Soon, the servant brings the letter to Alfredo and, as soon as he has read it, Giorgio returns and attempts to comfort his son, reminding him of his family in Provence (Giorgio: Di Provenza il mar, il suol chi dal cor ti cancellò? – "Who erased the sea, the land of Provence from your heart?"). Alfredo suspects that the Baron is behind his separation with Violetta, and the party invitation, which he finds on the desk, strengthens his suspicions. He determines to confront Violetta at the party. Giorgio tries to stop Alfredo, but he rushes out.

Scene 2: Party at Flora's house

At the party, the Marquis tells Flora that Violetta and Alfredo have separated, much to the amazement of everyone who had previously seen the happy couple. She calls for the entertainers to perform for the guests (Chorus: Noi siamo zingarelle venute da lontano – "We are gypsy girls who have come from afar"; Di Madride noi siam mattadori – "We are matadors from Madrid"). Gastone and his friends join the matadors and sing (Gastone, chorus, dancers: È Piquillo un bel gagliardo Biscaglino mattador – "Piquillo is a bold and handsome matador from Biscay").

Violetta arrives with Baron Douphol. They see Alfredo at the gambling table. When he sees them, Alfredo loudly proclaims that he will take Violetta home with him. Feeling annoyed, the Baron goes to the gambling table and joins him in a game. As they bet, Alfredo wins some large sums until Flora announces that supper is ready. Alfredo leaves with handfuls of money.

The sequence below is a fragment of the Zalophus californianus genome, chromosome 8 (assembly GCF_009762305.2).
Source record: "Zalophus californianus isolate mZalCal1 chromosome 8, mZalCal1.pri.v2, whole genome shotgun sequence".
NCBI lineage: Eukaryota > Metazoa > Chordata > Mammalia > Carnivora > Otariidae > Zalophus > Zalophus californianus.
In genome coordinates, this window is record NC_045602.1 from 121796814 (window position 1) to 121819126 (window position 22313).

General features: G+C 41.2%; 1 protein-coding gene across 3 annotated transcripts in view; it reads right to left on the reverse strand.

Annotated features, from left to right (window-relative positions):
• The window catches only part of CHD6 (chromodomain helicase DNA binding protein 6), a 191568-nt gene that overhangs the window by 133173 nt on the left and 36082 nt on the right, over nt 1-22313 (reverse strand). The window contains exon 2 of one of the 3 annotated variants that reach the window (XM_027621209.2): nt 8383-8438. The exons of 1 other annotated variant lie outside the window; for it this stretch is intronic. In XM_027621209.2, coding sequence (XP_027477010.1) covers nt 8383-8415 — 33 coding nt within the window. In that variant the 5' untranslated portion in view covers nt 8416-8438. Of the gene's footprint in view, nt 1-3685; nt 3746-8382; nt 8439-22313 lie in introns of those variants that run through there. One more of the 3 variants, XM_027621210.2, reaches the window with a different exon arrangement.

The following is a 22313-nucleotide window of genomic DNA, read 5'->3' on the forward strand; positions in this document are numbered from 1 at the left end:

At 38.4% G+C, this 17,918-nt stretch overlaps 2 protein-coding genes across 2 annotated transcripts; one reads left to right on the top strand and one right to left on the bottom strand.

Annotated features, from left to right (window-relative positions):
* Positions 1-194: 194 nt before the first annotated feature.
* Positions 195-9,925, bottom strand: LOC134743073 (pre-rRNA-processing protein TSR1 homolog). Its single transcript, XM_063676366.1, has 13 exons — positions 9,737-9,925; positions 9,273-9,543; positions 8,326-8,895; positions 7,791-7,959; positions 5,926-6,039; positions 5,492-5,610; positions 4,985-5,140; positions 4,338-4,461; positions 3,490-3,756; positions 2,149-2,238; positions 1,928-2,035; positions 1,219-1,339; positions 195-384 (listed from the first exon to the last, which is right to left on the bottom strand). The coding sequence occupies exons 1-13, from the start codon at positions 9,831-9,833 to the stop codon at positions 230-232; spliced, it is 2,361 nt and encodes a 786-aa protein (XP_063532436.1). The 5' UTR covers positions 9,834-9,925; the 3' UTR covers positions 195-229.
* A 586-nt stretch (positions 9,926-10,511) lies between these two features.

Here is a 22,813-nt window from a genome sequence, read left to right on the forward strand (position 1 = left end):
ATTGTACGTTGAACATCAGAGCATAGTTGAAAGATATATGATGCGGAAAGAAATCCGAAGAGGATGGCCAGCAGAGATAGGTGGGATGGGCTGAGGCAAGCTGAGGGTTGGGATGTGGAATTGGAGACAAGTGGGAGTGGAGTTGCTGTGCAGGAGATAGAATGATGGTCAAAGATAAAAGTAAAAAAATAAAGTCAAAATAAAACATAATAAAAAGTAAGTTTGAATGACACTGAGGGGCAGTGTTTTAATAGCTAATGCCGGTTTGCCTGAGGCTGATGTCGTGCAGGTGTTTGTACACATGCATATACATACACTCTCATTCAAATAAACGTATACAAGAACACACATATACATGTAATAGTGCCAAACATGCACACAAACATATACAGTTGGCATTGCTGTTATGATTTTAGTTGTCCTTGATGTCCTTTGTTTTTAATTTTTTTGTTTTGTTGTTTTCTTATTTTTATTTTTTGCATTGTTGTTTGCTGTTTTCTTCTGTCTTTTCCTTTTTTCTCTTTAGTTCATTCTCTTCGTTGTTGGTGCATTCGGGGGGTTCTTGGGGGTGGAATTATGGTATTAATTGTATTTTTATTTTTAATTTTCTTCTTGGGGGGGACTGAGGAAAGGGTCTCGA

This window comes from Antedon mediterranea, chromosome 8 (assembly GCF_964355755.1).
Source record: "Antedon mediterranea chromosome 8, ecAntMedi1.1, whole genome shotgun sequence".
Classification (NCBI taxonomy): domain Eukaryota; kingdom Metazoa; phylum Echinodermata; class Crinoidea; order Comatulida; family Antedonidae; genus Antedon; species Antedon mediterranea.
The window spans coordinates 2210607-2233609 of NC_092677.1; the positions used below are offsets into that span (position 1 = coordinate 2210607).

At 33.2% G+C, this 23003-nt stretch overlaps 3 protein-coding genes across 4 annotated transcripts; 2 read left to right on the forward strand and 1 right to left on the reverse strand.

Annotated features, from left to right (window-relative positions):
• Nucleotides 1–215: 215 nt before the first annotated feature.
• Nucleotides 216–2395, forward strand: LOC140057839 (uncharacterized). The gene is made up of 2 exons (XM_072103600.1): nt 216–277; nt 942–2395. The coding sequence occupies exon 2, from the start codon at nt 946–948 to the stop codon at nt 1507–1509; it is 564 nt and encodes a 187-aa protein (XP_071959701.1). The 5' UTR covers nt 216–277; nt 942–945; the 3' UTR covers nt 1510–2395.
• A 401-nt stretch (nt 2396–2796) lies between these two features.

As everyone is leaving the room, Violetta has asked Alfredo to see her. Fearing that the Baron's anger will lead him to challenge Alfredo to a duel, she gently asks Alfredo to leave. Alfredo misunderstands her apprehension and demands that she admit that she loves the Baron. In grief, she makes that admission and, furiously, Alfredo calls the guests to witness what he has to say (Questa donna conoscete? – "You know this woman?"). He humiliates and denounces Violetta in front of the guests and then throws his winnings at her feet in payment for her services. She faints onto the floor. The guests reprimand Alfredo: Di donne ignobile insultatore, di qua allontanati, ne desti orror! ("Ignoble insulter of women, go away from here, you fill us with horror!").